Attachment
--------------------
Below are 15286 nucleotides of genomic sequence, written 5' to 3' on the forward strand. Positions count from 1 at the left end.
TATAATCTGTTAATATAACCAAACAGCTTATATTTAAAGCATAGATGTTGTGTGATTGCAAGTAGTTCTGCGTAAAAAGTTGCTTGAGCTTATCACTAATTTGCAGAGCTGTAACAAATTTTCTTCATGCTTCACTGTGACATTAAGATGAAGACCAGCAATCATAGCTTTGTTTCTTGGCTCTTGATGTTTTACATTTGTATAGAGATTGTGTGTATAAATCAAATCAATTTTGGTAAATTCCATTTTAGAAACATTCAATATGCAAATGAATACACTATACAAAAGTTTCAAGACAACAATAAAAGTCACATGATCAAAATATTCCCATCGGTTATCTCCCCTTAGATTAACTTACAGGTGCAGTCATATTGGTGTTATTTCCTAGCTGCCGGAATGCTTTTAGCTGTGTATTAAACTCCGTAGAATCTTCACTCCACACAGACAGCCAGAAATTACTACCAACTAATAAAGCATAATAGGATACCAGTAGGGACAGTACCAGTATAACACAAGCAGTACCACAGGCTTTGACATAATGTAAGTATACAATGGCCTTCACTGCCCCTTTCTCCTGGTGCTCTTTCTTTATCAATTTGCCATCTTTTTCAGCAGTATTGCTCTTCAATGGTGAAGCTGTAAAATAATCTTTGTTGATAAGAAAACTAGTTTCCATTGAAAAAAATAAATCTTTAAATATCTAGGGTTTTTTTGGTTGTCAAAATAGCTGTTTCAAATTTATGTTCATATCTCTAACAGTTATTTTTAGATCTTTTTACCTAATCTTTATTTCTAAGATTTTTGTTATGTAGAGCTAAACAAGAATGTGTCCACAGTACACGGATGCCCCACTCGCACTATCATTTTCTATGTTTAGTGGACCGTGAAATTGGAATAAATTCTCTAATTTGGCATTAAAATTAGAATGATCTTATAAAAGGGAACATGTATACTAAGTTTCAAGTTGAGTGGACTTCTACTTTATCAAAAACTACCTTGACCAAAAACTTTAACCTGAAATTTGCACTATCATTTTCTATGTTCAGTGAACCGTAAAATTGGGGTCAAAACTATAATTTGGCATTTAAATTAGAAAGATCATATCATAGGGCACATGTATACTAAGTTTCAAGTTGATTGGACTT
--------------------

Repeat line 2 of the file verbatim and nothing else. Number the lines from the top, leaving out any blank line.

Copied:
TATAATCTGTTAATATAACCAAACAGCTTATATTTAAAGCATAGATGTTGTGTGATTGCAAGTAGTTCTGCGTAAAAAGTTGCTTGAGCTTATCACTAATTTGCAGAGCTGTAACAAATTTTCTTCATGCTTCACTGTGACATTAAGATGAAGACCAGCAATCATAGCTTTGTTTCTTGGCTCTTGATGTTTTACATTTGTATAGAGATTGTGTGTATAAATCAAATCAATTTTGGTAAATTCCATTTTAGAAACATTCAATATGCAAATGAATACACTATACAAAAGTTTCAAGACAACAATAAAAGTCACATGATCAAAATATTCCCATCGGTTATCTCCCCTTAGATTAACTTACAGGTGCAGTCATATTGGTGTTATTTCCTAGCTGCCGGAATGCTTTTAGCTGTGTATTAAACTCCGTAGAATCTTCACTCCACACAGACAGCCAGAAATTACTACCAACTAATAAAGCATAATAGGATACCAGTAGGGACAGTACCAGTATAACACAAGCAGTACCACAGGCTTTGACATAATGTAAGTATACAATGGCCTTCACTGCCCCTTTCTCCTGGTGCTCTTTCTTTATCAATTTGCCATCTTTTTCAGCAGTATTGCTCTTCAATGGTGAAGCTGTAAAATAATCTTTGTTGATAAGAAAACTAGTTTCCATTGAAAAAAATAAATCTTTAAATATCTAGGGTTTTTTTGGTTGTCAAAATAGCTGTTTCAAATTTATGTTCATATCTCTAACAGTTATTTTTAGATCTTTTTACCTAATCTTTATTTCTAAGATTTTTGTTATGTAGAGCTAAACAAGAATGTGTCCACAGTACACGGATGCCCCACTCGCACTATCATTTTCTATGTTTAGTGGACCGTGAAATTGGAATAAATTCTCTAATTTGGCATTAAAATTAGAATGATCTTATAAAAGGGAACATGTATACTAAGTTTCAAGTTGAGTGGACTTCTACTTTATCAAAAACTACCTTGACCAAAAACTTTAACCTGAAATTTGCACTATCATTTTCTATGTTCAGTGAACCGTAAAATTGGGGTCAAAACTATAATTTGGCATTTAAATTAGAAAGATCATATCATAGGGCACATGTATACTAAGTTTCAAGTTGATTGGACTT